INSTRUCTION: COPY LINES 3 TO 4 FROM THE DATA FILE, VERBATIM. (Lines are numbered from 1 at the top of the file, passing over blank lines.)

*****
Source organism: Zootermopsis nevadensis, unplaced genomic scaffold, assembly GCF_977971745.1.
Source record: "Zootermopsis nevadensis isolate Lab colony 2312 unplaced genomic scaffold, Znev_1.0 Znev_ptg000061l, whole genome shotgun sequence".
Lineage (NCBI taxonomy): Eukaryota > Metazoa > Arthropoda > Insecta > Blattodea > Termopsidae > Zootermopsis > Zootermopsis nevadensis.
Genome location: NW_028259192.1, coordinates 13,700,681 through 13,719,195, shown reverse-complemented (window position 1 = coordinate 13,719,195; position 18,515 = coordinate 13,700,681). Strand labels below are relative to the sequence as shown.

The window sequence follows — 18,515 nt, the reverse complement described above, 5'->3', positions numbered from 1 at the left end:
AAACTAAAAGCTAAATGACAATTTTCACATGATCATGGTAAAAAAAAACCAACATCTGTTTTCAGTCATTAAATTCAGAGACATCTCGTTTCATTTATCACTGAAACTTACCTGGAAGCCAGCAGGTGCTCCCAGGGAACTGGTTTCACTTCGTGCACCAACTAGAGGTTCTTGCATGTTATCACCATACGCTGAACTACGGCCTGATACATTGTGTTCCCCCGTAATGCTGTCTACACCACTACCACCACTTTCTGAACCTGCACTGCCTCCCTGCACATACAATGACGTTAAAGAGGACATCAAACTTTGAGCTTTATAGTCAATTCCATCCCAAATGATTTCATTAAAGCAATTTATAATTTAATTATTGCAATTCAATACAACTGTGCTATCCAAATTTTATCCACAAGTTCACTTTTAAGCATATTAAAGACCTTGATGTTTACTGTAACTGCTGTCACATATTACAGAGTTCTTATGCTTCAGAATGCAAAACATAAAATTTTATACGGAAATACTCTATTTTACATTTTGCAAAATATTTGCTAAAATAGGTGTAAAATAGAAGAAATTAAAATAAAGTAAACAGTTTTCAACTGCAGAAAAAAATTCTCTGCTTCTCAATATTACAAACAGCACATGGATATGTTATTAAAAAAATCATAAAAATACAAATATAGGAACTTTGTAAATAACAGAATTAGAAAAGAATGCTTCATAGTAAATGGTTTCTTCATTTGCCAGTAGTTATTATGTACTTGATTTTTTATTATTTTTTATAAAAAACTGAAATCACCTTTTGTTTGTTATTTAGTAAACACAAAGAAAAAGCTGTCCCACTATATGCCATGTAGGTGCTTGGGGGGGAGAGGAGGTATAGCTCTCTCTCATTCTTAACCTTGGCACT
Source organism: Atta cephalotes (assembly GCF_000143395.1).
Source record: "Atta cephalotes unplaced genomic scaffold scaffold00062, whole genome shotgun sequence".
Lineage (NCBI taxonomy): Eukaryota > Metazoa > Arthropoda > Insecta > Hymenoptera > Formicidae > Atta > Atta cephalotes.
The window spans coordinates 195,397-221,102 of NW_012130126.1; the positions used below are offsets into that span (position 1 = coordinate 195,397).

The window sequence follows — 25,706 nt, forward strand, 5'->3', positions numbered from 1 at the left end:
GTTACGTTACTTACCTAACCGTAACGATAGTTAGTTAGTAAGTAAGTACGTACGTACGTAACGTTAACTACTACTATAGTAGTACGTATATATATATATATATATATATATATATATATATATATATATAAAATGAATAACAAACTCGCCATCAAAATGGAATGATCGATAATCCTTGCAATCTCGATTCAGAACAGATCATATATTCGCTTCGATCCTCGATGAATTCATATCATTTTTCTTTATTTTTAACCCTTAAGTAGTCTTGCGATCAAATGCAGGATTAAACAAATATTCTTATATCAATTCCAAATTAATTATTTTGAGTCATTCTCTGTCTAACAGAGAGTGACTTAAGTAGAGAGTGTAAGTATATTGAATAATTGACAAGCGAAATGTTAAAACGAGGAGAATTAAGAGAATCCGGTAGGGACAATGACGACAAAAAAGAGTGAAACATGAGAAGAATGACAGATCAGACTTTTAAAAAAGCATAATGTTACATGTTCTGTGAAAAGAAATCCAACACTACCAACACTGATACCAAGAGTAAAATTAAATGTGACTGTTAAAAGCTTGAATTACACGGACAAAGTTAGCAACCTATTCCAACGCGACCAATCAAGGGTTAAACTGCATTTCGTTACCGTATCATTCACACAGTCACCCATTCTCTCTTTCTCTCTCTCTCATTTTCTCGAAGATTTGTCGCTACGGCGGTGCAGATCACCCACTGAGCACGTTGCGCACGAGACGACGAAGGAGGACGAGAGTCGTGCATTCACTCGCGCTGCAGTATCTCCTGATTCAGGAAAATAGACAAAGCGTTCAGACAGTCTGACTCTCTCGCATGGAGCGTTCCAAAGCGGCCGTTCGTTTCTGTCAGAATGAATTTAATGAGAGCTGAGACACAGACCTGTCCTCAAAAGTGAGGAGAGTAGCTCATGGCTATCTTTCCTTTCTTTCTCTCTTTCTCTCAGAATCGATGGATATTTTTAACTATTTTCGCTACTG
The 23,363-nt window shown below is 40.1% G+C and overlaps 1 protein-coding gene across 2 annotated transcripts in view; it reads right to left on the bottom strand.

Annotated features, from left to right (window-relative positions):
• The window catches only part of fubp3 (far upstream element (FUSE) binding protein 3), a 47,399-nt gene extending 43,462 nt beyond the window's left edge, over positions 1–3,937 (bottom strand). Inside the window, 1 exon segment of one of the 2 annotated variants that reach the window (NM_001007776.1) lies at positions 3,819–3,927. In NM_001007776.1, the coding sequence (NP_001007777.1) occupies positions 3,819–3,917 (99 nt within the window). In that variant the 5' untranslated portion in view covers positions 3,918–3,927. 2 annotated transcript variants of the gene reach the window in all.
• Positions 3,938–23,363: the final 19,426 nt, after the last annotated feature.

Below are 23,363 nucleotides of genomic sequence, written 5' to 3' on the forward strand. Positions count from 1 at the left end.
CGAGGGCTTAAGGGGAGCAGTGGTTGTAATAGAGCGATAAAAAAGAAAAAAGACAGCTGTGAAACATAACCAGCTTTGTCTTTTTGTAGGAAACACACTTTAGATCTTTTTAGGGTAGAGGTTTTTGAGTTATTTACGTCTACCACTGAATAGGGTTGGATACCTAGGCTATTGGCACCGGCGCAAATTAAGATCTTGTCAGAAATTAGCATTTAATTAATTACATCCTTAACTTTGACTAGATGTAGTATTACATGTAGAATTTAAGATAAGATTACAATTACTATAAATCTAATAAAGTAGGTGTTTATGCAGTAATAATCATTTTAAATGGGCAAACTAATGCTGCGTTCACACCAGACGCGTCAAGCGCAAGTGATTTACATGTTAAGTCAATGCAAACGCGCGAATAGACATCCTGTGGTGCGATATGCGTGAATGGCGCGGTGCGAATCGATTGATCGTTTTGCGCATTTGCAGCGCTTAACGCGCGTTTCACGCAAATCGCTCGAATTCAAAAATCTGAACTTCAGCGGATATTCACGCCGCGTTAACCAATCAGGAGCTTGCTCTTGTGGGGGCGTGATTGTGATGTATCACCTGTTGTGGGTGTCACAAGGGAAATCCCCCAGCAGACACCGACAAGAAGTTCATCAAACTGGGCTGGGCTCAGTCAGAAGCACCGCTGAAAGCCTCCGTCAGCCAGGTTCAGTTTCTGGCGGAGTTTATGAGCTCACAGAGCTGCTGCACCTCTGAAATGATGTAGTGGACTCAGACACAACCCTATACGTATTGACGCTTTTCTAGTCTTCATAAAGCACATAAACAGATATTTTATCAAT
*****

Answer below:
Lineage (NCBI taxonomy): Eukaryota > Metazoa > Arthropoda > Insecta > Blattodea > Termopsidae > Zootermopsis > Zootermopsis nevadensis.
Genome location: NW_028259192.1, coordinates 13,700,681 through 13,719,195, shown reverse-complemented (window position 1 = coordinate 13,719,195; position 18,515 = coordinate 13,700,681). Strand labels below are relative to the sequence as shown.